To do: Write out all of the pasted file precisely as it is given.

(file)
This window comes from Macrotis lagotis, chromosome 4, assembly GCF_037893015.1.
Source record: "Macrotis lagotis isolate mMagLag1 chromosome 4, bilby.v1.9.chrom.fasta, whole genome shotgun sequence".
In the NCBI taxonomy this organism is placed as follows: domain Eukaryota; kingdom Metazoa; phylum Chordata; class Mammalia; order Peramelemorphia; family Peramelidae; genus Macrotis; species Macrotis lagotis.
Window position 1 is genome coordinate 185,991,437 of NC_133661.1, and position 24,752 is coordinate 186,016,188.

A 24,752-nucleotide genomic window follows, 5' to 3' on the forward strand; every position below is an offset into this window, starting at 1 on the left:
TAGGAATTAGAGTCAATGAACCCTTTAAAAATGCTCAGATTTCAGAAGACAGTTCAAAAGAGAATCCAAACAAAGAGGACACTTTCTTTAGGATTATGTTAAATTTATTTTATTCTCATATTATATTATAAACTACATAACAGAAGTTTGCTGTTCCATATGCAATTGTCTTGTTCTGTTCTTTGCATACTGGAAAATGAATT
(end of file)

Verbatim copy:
This window comes from Macrotis lagotis, chromosome 4, assembly GCF_037893015.1.
Source record: "Macrotis lagotis isolate mMagLag1 chromosome 4, bilby.v1.9.chrom.fasta, whole genome shotgun sequence".
In the NCBI taxonomy this organism is placed as follows: domain Eukaryota; kingdom Metazoa; phylum Chordata; class Mammalia; order Peramelemorphia; family Peramelidae; genus Macrotis; species Macrotis lagotis.
Window position 1 is genome coordinate 185,991,437 of NC_133661.1, and position 24,752 is coordinate 186,016,188.

A 24,752-nucleotide genomic window follows, 5' to 3' on the forward strand; every position below is an offset into this window, starting at 1 on the left:
TAGGAATTAGAGTCAATGAACCCTTTAAAAATGCTCAGATTTCAGAAGACAGTTCAAAAGAGAATCCAAACAAAGAGGACACTTTCTTTAGGATTATGTTAAATTTATTTTATTCTCATATTATATTATAAACTACATAACAGAAGTTTGCTGTTCCATATGCAATTGTCTTGTTCTGTTCTTTGCATACTGGAAAATGAATT